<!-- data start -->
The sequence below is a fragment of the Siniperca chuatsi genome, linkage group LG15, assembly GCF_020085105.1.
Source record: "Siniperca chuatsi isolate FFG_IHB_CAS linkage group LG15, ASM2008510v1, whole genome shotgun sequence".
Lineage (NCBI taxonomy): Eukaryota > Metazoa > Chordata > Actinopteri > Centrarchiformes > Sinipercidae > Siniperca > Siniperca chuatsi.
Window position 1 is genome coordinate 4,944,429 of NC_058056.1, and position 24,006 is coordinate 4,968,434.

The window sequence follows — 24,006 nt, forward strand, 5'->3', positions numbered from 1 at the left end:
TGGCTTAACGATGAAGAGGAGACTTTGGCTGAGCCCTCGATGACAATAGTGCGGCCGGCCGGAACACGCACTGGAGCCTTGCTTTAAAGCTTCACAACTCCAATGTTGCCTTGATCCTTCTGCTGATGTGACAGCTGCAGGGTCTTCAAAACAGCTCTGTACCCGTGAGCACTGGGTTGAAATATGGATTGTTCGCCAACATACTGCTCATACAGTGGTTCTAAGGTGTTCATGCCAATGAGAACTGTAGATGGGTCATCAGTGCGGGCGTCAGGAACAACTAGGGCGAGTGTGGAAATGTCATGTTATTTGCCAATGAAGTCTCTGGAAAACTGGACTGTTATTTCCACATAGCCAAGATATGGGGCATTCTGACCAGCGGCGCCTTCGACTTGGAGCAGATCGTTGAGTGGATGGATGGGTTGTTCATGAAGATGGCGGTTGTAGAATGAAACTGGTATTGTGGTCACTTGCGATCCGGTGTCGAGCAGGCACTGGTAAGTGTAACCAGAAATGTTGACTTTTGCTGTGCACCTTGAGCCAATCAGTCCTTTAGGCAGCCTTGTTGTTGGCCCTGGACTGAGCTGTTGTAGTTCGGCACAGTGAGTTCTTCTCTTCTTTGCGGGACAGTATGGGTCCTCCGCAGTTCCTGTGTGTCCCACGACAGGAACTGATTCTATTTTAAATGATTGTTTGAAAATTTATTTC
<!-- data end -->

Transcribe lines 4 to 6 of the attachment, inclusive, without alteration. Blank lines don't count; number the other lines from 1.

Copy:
Window position 1 is genome coordinate 4,944,429 of NC_058056.1, and position 24,006 is coordinate 4,968,434.

The window sequence follows — 24,006 nt, forward strand, 5'->3', positions numbered from 1 at the left end:
TGGCTTAACGATGAAGAGGAGACTTTGGCTGAGCCCTCGATGACAATAGTGCGGCCGGCCGGAACACGCACTGGAGCCTTGCTTTAAAGCTTCACAACTCCAATGTTGCCTTGATCCTTCTGCTGATGTGACAGCTGCAGGGTCTTCAAAACAGCTCTGTACCCGTGAGCACTGGGTTGAAATATGGATTGTTCGCCAACATACTGCTCATACAGTGGTTCTAAGGTGTTCATGCCAATGAGAACTGTAGATGGGTCATCAGTGCGGGCGTCAGGAACAACTAGGGCGAGTGTGGAAATGTCATGTTATTTGCCAATGAAGTCTCTGGAAAACTGGACTGTTATTTCCACATAGCCAAGATATGGGGCATTCTGACCAGCGGCGCCTTCGACTTGGAGCAGATCGTTGAGTGGATGGATGGGTTGTTCATGAAGATGGCGGTTGTAGAATGAAACTGGTATTGTGGTCACTTGCGATCCGGTGTCGAGCAGGCACTGGTAAGTGTAACCAGAAATGTTGACTTTTGCTGTGCACCTTGAGCCAATCAGTCCTTTAGGCAGCCTTGTTGTTGGCCCTGGACTGAGCTGTTGTAGTTCGGCACAGTGAGTTCTTCTCTTCTTTGCGGGACAGTATGGGTCCTCCGCAGTTCCTGTGTGTCCCACGACAGGAACTGATTCTATTTTAAATGATTGTTTGAAAATTTATTTC